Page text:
Denise Rock, a former salesperson with Lifeline Systems, has sued the company claiming that she was unfairly terminated for raising concerns over allegedly fatal product faults. It’s alleged that the Philips subsidiary began discriminating against her when she reported to company lawyers that a medical alert device manufactured by another subsidiary, Health Watch, was likely the source of a fire that killed a number of users.
In this suit, filed last month in U.S. District Court in Boston, Ms. Rock says she was let go from the Framingham-based company in June 2012 shortly after filing discrimination charges with the Massachusetts Commission Against Discrimination (MCAD) and with the US Equal Employee Opportunity Commission (EEOC).
The complaint contends that in September 2007, Ms. Rock learned from a manager at Health Watch about a user of the medical alert device dying in a fire likely caused by the equipment. There were also reports that six other persons (subscribers) had died under similar circumstances. The complaint states further:
Ms. Rock discovered that there were problems with the transmitting devices … For a variety of reasons, the transmittal devices had (and may still have) a tendency to overheat, catch fire and cause the homes of elderly residents to be engulfed in fires. On many occasions these fires have resulted in the deaths of the elderly subscribers. However, in many cases the cause of the fires was hidden by the fact that the home and the device had been destroyed by the fire.
The complaint alleges that Ms. Rock immediately reported the issue relating to the death to company lawyers, one of whom was the Philips Ethics Officer. Ms. Rock was allegedly subjected to discriminatory practices for a period of time before she was finally let go. Before her being fired, she had complained to Philips’ lawyers that she was being retaliated against for reporting the fire deaths to the company.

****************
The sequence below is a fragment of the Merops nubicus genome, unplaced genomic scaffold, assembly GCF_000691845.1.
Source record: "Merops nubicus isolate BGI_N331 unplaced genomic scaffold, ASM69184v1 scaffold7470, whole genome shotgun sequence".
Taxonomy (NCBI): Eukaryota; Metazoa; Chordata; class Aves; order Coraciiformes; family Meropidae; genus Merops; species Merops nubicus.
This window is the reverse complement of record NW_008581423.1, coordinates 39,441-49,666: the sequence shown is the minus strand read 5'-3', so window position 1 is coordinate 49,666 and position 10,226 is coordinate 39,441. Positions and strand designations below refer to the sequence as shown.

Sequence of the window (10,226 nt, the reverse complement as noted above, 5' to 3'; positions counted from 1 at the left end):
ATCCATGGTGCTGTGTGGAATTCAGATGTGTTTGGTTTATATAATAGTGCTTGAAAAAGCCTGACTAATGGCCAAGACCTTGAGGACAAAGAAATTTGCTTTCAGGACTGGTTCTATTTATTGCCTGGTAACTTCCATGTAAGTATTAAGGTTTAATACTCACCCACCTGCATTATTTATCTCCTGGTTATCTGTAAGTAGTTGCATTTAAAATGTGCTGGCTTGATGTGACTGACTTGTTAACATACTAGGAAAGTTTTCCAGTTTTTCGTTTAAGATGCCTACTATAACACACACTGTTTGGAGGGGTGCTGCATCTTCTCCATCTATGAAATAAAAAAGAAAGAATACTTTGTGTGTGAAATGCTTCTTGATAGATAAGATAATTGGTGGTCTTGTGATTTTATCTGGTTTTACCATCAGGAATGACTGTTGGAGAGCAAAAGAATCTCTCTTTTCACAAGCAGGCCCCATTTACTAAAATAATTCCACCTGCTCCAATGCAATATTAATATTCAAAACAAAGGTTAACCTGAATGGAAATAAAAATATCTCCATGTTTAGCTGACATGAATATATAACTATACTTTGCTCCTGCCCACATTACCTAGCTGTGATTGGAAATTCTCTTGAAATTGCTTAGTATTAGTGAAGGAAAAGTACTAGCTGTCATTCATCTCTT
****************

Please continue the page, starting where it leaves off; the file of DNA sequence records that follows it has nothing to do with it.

After first reporting her findings to company lawyers, it appears that Ms. Rock continued to receive reports of injuries. The complaint claims that in early 2009 she “became aware that at least one patient had died due to being strangled by a Lifeline cord.” It’s alleged that in October 2009, another salesperson informed her that units owned by Philips Lifeline’s (another subsidiary) “also had issues with catching fire” and were the subject of a report. It appears further that Ms. Rock made other attempts to inform the company that Philips Lifeline units were causing fires, and deaths. Ms. Rock was ultimately fired. It will be most interesting to see how this case works out. If the allegations in this suit are true, this company may be in “serious trouble.” Stay tuned!
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